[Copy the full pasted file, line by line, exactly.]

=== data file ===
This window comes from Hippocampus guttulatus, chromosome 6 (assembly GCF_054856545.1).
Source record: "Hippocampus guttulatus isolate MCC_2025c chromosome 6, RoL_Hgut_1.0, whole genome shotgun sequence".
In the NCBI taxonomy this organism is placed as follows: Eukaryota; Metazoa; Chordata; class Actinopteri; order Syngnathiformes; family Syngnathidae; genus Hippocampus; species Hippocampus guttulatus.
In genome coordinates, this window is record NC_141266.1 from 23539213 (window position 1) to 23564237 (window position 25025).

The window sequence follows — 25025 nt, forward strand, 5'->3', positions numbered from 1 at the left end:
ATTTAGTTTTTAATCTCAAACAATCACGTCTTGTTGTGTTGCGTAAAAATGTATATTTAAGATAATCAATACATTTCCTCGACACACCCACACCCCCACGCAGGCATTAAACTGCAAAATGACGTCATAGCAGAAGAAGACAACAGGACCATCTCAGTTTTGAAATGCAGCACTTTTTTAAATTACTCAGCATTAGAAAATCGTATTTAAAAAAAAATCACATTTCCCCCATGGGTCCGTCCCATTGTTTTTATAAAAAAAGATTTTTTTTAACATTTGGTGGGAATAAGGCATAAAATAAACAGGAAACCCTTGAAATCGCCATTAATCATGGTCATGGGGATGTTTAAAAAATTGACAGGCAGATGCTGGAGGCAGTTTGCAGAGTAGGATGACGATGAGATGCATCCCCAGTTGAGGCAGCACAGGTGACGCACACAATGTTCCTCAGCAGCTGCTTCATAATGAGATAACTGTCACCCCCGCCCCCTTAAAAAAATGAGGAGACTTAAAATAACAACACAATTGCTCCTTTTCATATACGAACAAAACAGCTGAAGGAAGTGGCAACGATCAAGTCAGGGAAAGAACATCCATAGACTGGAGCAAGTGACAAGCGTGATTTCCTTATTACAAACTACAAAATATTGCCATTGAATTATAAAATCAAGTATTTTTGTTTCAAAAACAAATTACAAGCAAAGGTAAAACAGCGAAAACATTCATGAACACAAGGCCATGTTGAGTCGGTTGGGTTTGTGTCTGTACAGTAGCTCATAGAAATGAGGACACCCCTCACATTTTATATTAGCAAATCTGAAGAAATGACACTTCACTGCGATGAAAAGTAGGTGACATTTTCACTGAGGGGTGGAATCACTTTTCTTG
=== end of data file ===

This window comes from Hippocampus guttulatus, chromosome 6 (assembly GCF_054856545.1).
Source record: "Hippocampus guttulatus isolate MCC_2025c chromosome 6, RoL_Hgut_1.0, whole genome shotgun sequence".
In the NCBI taxonomy this organism is placed as follows: Eukaryota; Metazoa; Chordata; class Actinopteri; order Syngnathiformes; family Syngnathidae; genus Hippocampus; species Hippocampus guttulatus.
In genome coordinates, this window is record NC_141266.1 from 23539213 (window position 1) to 23564237 (window position 25025).

The window sequence follows — 25025 nt, forward strand, 5'->3', positions numbered from 1 at the left end:
ATTTAGTTTTTAATCTCAAACAATCACGTCTTGTTGTGTTGCGTAAAAATGTATATTTAAGATAATCAATACATTTCCTCGACACACCCACACCCCCACGCAGGCATTAAACTGCAAAATGACGTCATAGCAGAAGAAGACAACAGGACCATCTCAGTTTTGAAATGCAGCACTTTTTTAAATTACTCAGCATTAGAAAATCGTATTTAAAAAAAAATCACATTTCCCCCATGGGTCCGTCCCATTGTTTTTATAAAAAAAGATTTTTTTTAACATTTGGTGGGAATAAGGCATAAAATAAACAGGAAACCCTTGAAATCGCCATTAATCATGGTCATGGGGATGTTTAAAAAATTGACAGGCAGATGCTGGAGGCAGTTTGCAGAGTAGGATGACGATGAGATGCATCCCCAGTTGAGGCAGCACAGGTGACGCACACAATGTTCCTCAGCAGCTGCTTCATAATGAGATAACTGTCACCCCCGCCCCCTTAAAAAAATGAGGAGACTTAAAATAACAACACAATTGCTCCTTTTCATATACGAACAAAACAGCTGAAGGAAGTGGCAACGATCAAGTCAGGGAAAGAACATCCATAGACTGGAGCAAGTGACAAGCGTGATTTCCTTATTACAAACTACAAAATATTGCCATTGAATTATAAAATCAAGTATTTTTGTTTCAAAAACAAATTACAAGCAAAGGTAAAACAGCGAAAACATTCATGAACACAAGGCCATGTTGAGTCGGTTGGGTTTGTGTCTGTACAGTAGCTCATAGAAATGAGGACACCCCTCACATTTTATATTAGCAAATCTGAAGAAATGACACTTCACTGCGATGAAAAGTAGGTGACATTTTCACTGAGGGGTGGAATCACTTTTCTTG